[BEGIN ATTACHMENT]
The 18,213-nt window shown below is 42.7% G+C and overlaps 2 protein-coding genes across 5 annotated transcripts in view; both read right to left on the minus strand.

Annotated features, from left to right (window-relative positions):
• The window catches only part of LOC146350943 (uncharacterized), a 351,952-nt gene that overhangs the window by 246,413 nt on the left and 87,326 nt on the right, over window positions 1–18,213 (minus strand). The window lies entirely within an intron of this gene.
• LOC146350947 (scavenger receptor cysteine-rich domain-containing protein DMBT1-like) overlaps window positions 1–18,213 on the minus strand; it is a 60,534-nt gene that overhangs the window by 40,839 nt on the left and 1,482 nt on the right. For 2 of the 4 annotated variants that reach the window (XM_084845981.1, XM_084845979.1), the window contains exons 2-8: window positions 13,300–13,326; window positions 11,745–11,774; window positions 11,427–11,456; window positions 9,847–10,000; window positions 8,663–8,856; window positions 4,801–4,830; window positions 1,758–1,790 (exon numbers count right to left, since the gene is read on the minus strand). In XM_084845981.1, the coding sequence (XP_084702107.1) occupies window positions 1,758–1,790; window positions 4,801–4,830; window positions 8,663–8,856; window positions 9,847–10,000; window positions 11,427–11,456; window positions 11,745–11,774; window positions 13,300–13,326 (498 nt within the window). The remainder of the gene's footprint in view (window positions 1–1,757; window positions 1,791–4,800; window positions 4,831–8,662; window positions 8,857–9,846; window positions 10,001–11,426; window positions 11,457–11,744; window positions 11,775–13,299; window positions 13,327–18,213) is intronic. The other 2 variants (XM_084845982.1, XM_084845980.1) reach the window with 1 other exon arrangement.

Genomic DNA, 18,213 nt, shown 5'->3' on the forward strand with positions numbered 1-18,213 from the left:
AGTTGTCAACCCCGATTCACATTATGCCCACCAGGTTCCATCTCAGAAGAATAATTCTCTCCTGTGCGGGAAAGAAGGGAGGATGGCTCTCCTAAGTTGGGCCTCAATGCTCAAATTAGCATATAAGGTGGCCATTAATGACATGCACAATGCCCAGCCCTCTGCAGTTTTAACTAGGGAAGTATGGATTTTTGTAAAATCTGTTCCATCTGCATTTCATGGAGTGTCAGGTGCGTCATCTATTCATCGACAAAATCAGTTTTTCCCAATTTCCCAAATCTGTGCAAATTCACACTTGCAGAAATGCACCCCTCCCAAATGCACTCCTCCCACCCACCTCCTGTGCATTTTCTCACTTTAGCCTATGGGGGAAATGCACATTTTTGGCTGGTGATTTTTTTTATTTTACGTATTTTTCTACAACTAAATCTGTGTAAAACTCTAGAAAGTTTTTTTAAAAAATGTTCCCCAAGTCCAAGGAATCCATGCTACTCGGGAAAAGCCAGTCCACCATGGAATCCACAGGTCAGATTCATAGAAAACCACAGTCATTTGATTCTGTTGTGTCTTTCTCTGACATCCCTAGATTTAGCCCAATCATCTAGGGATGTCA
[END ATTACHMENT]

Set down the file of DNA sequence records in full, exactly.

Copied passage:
The 18,213-nt window shown below is 42.7% G+C and overlaps 2 protein-coding genes across 5 annotated transcripts in view; both read right to left on the minus strand.

Annotated features, from left to right (window-relative positions):
• The window catches only part of LOC146350943 (uncharacterized), a 351,952-nt gene that overhangs the window by 246,413 nt on the left and 87,326 nt on the right, over window positions 1–18,213 (minus strand). The window lies entirely within an intron of this gene.
• LOC146350947 (scavenger receptor cysteine-rich domain-containing protein DMBT1-like) overlaps window positions 1–18,213 on the minus strand; it is a 60,534-nt gene that overhangs the window by 40,839 nt on the left and 1,482 nt on the right. For 2 of the 4 annotated variants that reach the window (XM_084845981.1, XM_084845979.1), the window contains exons 2-8: window positions 13,300–13,326; window positions 11,745–11,774; window positions 11,427–11,456; window positions 9,847–10,000; window positions 8,663–8,856; window positions 4,801–4,830; window positions 1,758–1,790 (exon numbers count right to left, since the gene is read on the minus strand). In XM_084845981.1, the coding sequence (XP_084702107.1) occupies window positions 1,758–1,790; window positions 4,801–4,830; window positions 8,663–8,856; window positions 9,847–10,000; window positions 11,427–11,456; window positions 11,745–11,774; window positions 13,300–13,326 (498 nt within the window). The remainder of the gene's footprint in view (window positions 1–1,757; window positions 1,791–4,800; window positions 4,831–8,662; window positions 8,857–9,846; window positions 10,001–11,426; window positions 11,457–11,744; window positions 11,775–13,299; window positions 13,327–18,213) is intronic. The other 2 variants (XM_084845982.1, XM_084845980.1) reach the window with 1 other exon arrangement.

Genomic DNA, 18,213 nt, shown 5'->3' on the forward strand with positions numbered 1-18,213 from the left:
AGTTGTCAACCCCGATTCACATTATGCCCACCAGGTTCCATCTCAGAAGAATAATTCTCTCCTGTGCGGGAAAGAAGGGAGGATGGCTCTCCTAAGTTGGGCCTCAATGCTCAAATTAGCATATAAGGTGGCCATTAATGACATGCACAATGCCCAGCCCTCTGCAGTTTTAACTAGGGAAGTATGGATTTTTGTAAAATCTGTTCCATCTGCATTTCATGGAGTGTCAGGTGCGTCATCTATTCATCGACAAAATCAGTTTTTCCCAATTTCCCAAATCTGTGCAAATTCACACTTGCAGAAATGCACCCCTCCCAAATGCACTCCTCCCACCCACCTCCTGTGCATTTTCTCACTTTAGCCTATGGGGGAAATGCACATTTTTGGCTGGTGATTTTTTTTATTTTACGTATTTTTCTACAACTAAATCTGTGTAAAACTCTAGAAAGTTTTTTTAAAAAATGTTCCCCAAGTCCAAGGAATCCATGCTACTCGGGAAAAGCCAGTCCACCATGGAATCCACAGGTCAGATTCATAGAAAACCACAGTCATTTGATTCTGTTGTGTCTTTCTCTGACATCCCTAGATTTAGCCCAATCATCTAGGGATGTCA